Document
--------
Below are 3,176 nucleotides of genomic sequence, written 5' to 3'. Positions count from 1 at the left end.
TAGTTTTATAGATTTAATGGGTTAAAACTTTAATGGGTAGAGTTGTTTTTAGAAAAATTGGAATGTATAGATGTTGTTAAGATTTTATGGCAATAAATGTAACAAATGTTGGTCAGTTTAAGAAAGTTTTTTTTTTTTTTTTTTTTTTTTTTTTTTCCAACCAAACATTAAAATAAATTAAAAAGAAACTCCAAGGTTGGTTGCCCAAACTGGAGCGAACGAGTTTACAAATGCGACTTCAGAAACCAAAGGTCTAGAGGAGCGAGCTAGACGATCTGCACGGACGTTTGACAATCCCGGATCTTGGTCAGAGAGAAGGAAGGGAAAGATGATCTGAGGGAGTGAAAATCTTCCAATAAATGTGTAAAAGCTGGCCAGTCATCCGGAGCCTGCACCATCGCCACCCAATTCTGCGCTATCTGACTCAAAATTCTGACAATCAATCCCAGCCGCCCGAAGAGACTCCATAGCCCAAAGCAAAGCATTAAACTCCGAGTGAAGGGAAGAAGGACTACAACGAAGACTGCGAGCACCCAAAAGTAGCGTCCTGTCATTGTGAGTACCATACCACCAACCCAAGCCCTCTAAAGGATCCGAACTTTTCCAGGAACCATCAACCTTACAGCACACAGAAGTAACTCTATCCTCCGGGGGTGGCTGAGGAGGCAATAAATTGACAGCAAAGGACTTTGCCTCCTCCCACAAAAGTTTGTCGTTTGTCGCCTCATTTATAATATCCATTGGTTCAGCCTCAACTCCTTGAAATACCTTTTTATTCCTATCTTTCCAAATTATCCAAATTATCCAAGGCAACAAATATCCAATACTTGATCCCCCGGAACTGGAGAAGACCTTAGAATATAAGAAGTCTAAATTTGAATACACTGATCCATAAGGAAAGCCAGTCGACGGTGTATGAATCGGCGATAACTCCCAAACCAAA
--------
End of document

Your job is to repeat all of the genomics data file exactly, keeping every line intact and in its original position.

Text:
Below are 3,176 nucleotides of genomic sequence, written 5' to 3'. Positions count from 1 at the left end.
TAGTTTTATAGATTTAATGGGTTAAAACTTTAATGGGTAGAGTTGTTTTTAGAAAAATTGGAATGTATAGATGTTGTTAAGATTTTATGGCAATAAATGTAACAAATGTTGGTCAGTTTAAGAAAGTTTTTTTTTTTTTTTTTTTTTTTTTTTTTTCCAACCAAACATTAAAATAAATTAAAAAGAAACTCCAAGGTTGGTTGCCCAAACTGGAGCGAACGAGTTTACAAATGCGACTTCAGAAACCAAAGGTCTAGAGGAGCGAGCTAGACGATCTGCACGGACGTTTGACAATCCCGGATCTTGGTCAGAGAGAAGGAAGGGAAAGATGATCTGAGGGAGTGAAAATCTTCCAATAAATGTGTAAAAGCTGGCCAGTCATCCGGAGCCTGCACCATCGCCACCCAATTCTGCGCTATCTGACTCAAAATTCTGACAATCAATCCCAGCCGCCCGAAGAGACTCCATAGCCCAAAGCAAAGCATTAAACTCCGAGTGAAGGGAAGAAGGACTACAACGAAGACTGCGAGCACCCAAAAGTAGCGTCCTGTCATTGTGAGTACCATACCACCAACCCAAGCCCTCTAAAGGATCCGAACTTTTCCAGGAACCATCAACCTTACAGCACACAGAAGTAACTCTATCCTCCGGGGGTGGCTGAGGAGGCAATAAATTGACAGCAAAGGACTTTGCCTCCTCCCACAAAAGTTTGTCGTTTGTCGCCTCATTTATAATATCCATTGGTTCAGCCTCAACTCCTTGAAATACCTTTTTATTCCTATCTTTCCAAATTATCCAAATTATCCAAGGCAACAAATATCCAATACTTGATCCCCCGGAACTGGAGAAGACCTTAGAATATAAGAAGTCTAAATTTGAATACACTGATCCATAAGGAAAGCCAGTCGACGGTGTATGAATCGGCGATAACTCCCAAACCAAA